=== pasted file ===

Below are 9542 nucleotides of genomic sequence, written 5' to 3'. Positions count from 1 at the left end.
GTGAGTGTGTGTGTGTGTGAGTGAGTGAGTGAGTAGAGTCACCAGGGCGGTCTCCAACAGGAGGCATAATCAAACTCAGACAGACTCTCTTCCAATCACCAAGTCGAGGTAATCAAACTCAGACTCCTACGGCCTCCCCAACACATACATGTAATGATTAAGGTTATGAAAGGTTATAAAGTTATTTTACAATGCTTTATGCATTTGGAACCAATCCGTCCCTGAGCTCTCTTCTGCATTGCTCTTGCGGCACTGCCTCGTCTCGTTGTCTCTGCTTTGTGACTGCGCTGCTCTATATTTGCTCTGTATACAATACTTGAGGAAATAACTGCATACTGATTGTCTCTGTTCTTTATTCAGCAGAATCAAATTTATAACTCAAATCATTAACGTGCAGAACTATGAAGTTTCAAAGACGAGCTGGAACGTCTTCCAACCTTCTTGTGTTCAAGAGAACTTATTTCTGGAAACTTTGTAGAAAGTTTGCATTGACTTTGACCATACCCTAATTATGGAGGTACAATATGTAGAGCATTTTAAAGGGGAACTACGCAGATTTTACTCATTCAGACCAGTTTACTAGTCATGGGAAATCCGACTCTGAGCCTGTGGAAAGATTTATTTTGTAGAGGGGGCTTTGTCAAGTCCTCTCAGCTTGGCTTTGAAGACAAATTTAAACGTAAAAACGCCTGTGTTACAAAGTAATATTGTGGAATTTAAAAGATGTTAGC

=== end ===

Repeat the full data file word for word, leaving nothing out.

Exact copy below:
Below are 9542 nucleotides of genomic sequence, written 5' to 3'. Positions count from 1 at the left end.
GTGAGTGTGTGTGTGTGTGAGTGAGTGAGTGAGTAGAGTCACCAGGGCGGTCTCCAACAGGAGGCATAATCAAACTCAGACAGACTCTCTTCCAATCACCAAGTCGAGGTAATCAAACTCAGACTCCTACGGCCTCCCCAACACATACATGTAATGATTAAGGTTATGAAAGGTTATAAAGTTATTTTACAATGCTTTATGCATTTGGAACCAATCCGTCCCTGAGCTCTCTTCTGCATTGCTCTTGCGGCACTGCCTCGTCTCGTTGTCTCTGCTTTGTGACTGCGCTGCTCTATATTTGCTCTGTATACAATACTTGAGGAAATAACTGCATACTGATTGTCTCTGTTCTTTATTCAGCAGAATCAAATTTATAACTCAAATCATTAACGTGCAGAACTATGAAGTTTCAAAGACGAGCTGGAACGTCTTCCAACCTTCTTGTGTTCAAGAGAACTTATTTCTGGAAACTTTGTAGAAAGTTTGCATTGACTTTGACCATACCCTAATTATGGAGGTACAATATGTAGAGCATTTTAAAGGGGAACTACGCAGATTTTACTCATTCAGACCAGTTTACTAGTCATGGGAAATCCGACTCTGAGCCTGTGGAAAGATTTATTTTGTAGAGGGGGCTTTGTCAAGTCCTCTCAGCTTGGCTTTGAAGACAAATTTAAACGTAAAAACGCCTGTGTTACAAAGTAATATTGTGGAATTTAAAAGATGTTAGC